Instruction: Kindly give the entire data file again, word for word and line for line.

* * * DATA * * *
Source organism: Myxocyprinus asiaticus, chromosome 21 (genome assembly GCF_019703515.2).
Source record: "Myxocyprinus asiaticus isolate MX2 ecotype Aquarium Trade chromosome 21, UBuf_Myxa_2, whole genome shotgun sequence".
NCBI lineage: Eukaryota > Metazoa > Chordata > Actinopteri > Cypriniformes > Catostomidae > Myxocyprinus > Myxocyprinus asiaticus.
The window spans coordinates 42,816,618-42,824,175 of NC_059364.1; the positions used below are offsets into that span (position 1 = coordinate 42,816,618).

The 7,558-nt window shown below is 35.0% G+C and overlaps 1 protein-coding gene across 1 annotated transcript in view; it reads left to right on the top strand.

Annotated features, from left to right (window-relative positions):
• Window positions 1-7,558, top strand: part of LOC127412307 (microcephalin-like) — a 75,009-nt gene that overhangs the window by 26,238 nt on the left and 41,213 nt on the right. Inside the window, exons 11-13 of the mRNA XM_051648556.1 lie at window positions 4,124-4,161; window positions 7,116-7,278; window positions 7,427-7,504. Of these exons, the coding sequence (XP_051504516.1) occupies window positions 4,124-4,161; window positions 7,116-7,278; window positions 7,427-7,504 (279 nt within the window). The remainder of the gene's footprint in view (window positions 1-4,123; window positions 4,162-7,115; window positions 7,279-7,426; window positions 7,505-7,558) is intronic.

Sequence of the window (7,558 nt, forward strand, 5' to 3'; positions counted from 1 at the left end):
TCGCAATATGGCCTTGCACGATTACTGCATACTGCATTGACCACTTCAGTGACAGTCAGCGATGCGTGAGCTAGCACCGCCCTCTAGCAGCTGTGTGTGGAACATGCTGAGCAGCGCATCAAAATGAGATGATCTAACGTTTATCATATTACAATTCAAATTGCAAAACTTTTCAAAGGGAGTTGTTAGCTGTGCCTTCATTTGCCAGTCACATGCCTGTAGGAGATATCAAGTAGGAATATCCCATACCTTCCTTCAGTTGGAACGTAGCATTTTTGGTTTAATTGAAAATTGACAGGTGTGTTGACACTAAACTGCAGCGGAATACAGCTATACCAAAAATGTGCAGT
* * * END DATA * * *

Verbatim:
Source organism: Myxocyprinus asiaticus, chromosome 21 (genome assembly GCF_019703515.2).
Source record: "Myxocyprinus asiaticus isolate MX2 ecotype Aquarium Trade chromosome 21, UBuf_Myxa_2, whole genome shotgun sequence".
NCBI lineage: Eukaryota > Metazoa > Chordata > Actinopteri > Cypriniformes > Catostomidae > Myxocyprinus > Myxocyprinus asiaticus.
The window spans coordinates 42,816,618-42,824,175 of NC_059364.1; the positions used below are offsets into that span (position 1 = coordinate 42,816,618).

The 7,558-nt window shown below is 35.0% G+C and overlaps 1 protein-coding gene across 1 annotated transcript in view; it reads left to right on the top strand.

Annotated features, from left to right (window-relative positions):
• Window positions 1-7,558, top strand: part of LOC127412307 (microcephalin-like) — a 75,009-nt gene that overhangs the window by 26,238 nt on the left and 41,213 nt on the right. Inside the window, exons 11-13 of the mRNA XM_051648556.1 lie at window positions 4,124-4,161; window positions 7,116-7,278; window positions 7,427-7,504. Of these exons, the coding sequence (XP_051504516.1) occupies window positions 4,124-4,161; window positions 7,116-7,278; window positions 7,427-7,504 (279 nt within the window). The remainder of the gene's footprint in view (window positions 1-4,123; window positions 4,162-7,115; window positions 7,279-7,426; window positions 7,505-7,558) is intronic.

Sequence of the window (7,558 nt, forward strand, 5' to 3'; positions counted from 1 at the left end):
TCGCAATATGGCCTTGCACGATTACTGCATACTGCATTGACCACTTCAGTGACAGTCAGCGATGCGTGAGCTAGCACCGCCCTCTAGCAGCTGTGTGTGGAACATGCTGAGCAGCGCATCAAAATGAGATGATCTAACGTTTATCATATTACAATTCAAATTGCAAAACTTTTCAAAGGGAGTTGTTAGCTGTGCCTTCATTTGCCAGTCACATGCCTGTAGGAGATATCAAGTAGGAATATCCCATACCTTCCTTCAGTTGGAACGTAGCATTTTTGGTTTAATTGAAAATTGACAGGTGTGTTGACACTAAACTGCAGCGGAATACAGCTATACCAAAAATGTGCAGT